“What struck me more than anything was the preparedness of our medical team, that they were handling the situation given their level of expertise. My reaction was, ‘All right, I’m better outside the medical tent,’ working with my team, making sure that the runners were being able to retrieve their bags, trying to hook them up with their families.”
McGillivray and Grilk worked through the evening on logistics, reuniting runners with their belongings and their families. Whenever and wherever a runner-related need arose, they tried to address it. Locked down in the Copley Plaza hotel, Grilk huddled with several senior managers from John Hancock, helping coordinate action from a suite.
“One of the things that struck me was the focus everyone had on taking care of runners,” said Grilk. “We kept asking, ‘Is everything being done?’
“It was very task-focused, which sounds cold-blooded. But at the time, that was what was needed to help runners, to make sure there were people there to do it.”
McGillivray and Grilk know that the Boston Marathon will forever be associated with the bombings. But they don’t see this as an attack on the race or the running community.
“I look at the attack as an attack on Boston, an attack on all of us,” said Grilk. “The most important legacy impact of that is the strength, the unity of the reaction of everybody in Boston.
“Someone in the Globe wrote of this as erasing the scars of the 1970s, the racial strife of the time. This attack on the city, as horrible as it was, shows the strength of the people who live here. They have resilience.”
Race organizers remain buoyed by the strength and resilience they’ve seen. And they know that strength and resilience will be on full display next year and beyond. But there is no timetable for determining the size of the 2014 race or how to deal with the who didn’t finish this year.
To expand the marathon field from 27,000 to nearly 40,000 would be a massive logistic undertaking, complicated by what surely will be heightened security.
For the 100th Marathon, the finish area extended down Boylston Street to Boston Common. And back then, there was more open, undeveloped ground in Hopkinton for the prerace staging area.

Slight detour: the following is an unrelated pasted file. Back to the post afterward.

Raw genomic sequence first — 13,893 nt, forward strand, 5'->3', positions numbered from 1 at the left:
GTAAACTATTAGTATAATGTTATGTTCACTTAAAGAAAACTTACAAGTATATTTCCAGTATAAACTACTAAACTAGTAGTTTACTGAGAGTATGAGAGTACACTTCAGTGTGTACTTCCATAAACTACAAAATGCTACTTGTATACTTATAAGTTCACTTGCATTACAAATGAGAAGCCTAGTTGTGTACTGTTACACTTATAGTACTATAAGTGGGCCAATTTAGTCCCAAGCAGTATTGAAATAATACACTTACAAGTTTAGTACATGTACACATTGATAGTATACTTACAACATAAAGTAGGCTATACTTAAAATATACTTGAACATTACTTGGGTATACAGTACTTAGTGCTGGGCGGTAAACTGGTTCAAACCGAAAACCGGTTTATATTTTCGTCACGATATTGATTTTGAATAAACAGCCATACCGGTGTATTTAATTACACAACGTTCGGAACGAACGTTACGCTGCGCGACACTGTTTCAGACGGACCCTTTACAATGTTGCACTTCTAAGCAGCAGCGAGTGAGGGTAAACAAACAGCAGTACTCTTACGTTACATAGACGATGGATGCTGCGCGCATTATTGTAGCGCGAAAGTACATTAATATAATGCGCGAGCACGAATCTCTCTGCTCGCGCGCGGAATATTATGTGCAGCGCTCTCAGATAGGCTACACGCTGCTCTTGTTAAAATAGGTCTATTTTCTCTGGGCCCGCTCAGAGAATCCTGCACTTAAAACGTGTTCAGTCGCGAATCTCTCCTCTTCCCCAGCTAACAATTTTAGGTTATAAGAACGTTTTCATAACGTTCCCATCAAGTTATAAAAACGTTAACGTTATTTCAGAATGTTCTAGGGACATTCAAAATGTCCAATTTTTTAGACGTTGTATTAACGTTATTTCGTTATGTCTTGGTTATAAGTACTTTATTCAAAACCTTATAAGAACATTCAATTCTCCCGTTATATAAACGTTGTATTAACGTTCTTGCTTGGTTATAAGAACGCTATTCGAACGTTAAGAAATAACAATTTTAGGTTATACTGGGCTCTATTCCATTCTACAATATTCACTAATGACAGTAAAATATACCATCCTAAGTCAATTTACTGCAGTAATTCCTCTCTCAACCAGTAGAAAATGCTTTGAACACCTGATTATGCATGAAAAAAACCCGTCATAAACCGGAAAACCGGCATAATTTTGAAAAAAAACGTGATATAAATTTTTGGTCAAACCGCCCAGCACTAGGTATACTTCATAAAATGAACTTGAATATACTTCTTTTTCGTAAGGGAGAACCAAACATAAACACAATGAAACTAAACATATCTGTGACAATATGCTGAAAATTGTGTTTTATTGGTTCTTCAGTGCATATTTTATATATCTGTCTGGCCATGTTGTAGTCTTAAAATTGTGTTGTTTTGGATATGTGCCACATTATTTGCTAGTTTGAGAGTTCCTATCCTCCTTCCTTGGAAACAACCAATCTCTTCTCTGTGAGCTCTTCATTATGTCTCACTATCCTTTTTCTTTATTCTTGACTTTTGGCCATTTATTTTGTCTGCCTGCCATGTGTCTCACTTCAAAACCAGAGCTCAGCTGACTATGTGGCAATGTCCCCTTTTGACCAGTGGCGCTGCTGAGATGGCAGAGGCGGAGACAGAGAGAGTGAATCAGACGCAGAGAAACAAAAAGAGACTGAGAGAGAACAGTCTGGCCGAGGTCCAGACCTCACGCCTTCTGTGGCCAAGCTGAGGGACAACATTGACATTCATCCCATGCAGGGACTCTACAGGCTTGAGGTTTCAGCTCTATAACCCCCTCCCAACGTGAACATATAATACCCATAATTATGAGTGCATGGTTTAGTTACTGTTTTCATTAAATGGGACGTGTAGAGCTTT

“The two places most affected by change on some level will be the places where most people congregate for the longest periods of time: Hopkinton and Boston,” said Grilk. “It will be in concert with those communities that all those issues will be addressed. But front of mind for us has been the runners and volunteers from 2013.”
The thousands of runners who were stopped (5,752 in all) could get automatic entry into next year’s race, have their times extrapolated for 26.2 miles to determine whether they meet qualifying standards, or be included in some other arrangement. The BAA has received many suggestions and will weigh practical options.
That said, McGillivray and Grilk expect the registration schedule to remain the same, with the race opening to qualifiers in mid-September. Above all, they want to preserve the race’s quality and special character, with enjoying a route that passes through suburban neighborhoods and large crowds near the Boylston Street finish, with roughly 500,000 spectators lining the course.
“It’s a goal to maintain the integrity of the character of the race and not to be denied our running freedom,” said McGillivray. “We’re taking it all in.
“We understand that for a lot of people there’s an outside sense of urgency to some of [the logistics]. For us, the way we organize the race, we have to do things in a priority fashion, step by step, be patient, make the right decisions and chip away at this.
“I think that’s what we’ve been doing. We’re going to get to this, probably next and sooner than later. But we have no timeline because that forces us to make decisions quicker than maybe it makes sense to.”
Race organizers are just starting to consider the long road ahead.